Obama responds to several excuses people give for not voting in new video

Former President Obama on Wednesday pushed back against several excuses citizens often give for not voting.

Obama makes the pitch for voting in a new “Get Out The Vote” feature from media company ATTN. In it, Obama shuts down seven excuses, such as "I don't care about politics" and "I can't relate to the candidates," that people use to justify not voting in election. 

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Obama makes several pitches for why voting is important, saying that when citizens opt out of voting, it allows other people to fill the void and do nothing about what "you'd like to see government do." 

He later slammed the idea that one could get away with saying that they can't relate to candidates, noting how this year more women are running for office than ever before. 

"This year, more than any other year, you have the chance to change the face of politics," he said, recalling an event earlier this year in which Facebook CEO Mark ZuckerbergMark Elliot ZuckerbergHillicon Valley: Trump's ban on TikTok, WeChat in spotlight | NASA targeted by foreign hackers | Instagram accused of spying in lawsuit The Hill's Morning Report - Sponsored by The Air Line Pilots Association - Trump contradicts CDC director on vaccine, masks Hillicon Valley: DOJ indicts Chinese, Malaysian hackers accused of targeting over 100 organizations | GOP senators raise concerns over Oracle-TikTok deal | QAnon awareness jumps in new poll MORE testified before Congress.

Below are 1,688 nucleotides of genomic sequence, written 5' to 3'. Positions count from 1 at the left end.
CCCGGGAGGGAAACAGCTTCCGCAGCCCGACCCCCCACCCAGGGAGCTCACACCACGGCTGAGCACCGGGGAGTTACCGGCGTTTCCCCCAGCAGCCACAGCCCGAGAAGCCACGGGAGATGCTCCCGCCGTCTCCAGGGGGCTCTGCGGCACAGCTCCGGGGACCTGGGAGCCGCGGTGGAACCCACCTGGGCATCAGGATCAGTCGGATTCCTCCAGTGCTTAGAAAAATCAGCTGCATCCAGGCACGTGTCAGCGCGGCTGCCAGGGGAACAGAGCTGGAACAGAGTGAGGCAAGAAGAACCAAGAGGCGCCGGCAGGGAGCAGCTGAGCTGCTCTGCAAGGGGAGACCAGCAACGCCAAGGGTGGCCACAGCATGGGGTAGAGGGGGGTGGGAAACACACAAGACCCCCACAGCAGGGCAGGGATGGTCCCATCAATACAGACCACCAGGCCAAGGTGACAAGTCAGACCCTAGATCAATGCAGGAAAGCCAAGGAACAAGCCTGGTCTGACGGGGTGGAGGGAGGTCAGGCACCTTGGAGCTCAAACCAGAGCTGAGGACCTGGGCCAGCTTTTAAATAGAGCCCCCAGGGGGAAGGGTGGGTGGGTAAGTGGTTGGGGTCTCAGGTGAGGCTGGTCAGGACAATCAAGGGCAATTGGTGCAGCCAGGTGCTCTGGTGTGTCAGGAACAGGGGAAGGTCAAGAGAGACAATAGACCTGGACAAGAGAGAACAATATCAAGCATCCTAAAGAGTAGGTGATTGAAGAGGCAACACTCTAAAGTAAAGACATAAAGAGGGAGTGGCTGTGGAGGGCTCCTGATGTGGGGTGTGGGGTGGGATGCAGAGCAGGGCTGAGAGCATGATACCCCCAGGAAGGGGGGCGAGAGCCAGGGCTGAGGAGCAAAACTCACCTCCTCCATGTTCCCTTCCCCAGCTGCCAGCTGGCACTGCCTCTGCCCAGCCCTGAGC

"You remember those hearings where members of Congress were asking Zuckerberg questions like they'd never used the internet before? That's because they haven't," Obama said.

"Here’s your chance to vote for people who actually know what the internet is."

Obama goes on to respond to other excuses like "my vote doesn't matter," "midterms are boring" and "I'm uninformed," before making a final plea to vote in the general election. 

"Sometimes these elections are even more important than a presidential race," Obama said. 

The message comes roughly three weeks before the midterm elections, as Democrats try to seize on opposition to President TrumpDonald John TrumpObama calls on Senate not to fill Ginsburg's vacancy until after election Planned Parenthood: 'The fate of our rights' depends on Ginsburg replacement Progressive group to spend M in ad campaign on Supreme Court vacancy MORE to retake control of the House and possibly the Senate. 

Obama has endorsed hundreds of Democratic candidates running this year. He also began appearing at campaign events in September in places such as Pennsylvania and Ohio to rally support for the Democratic Party.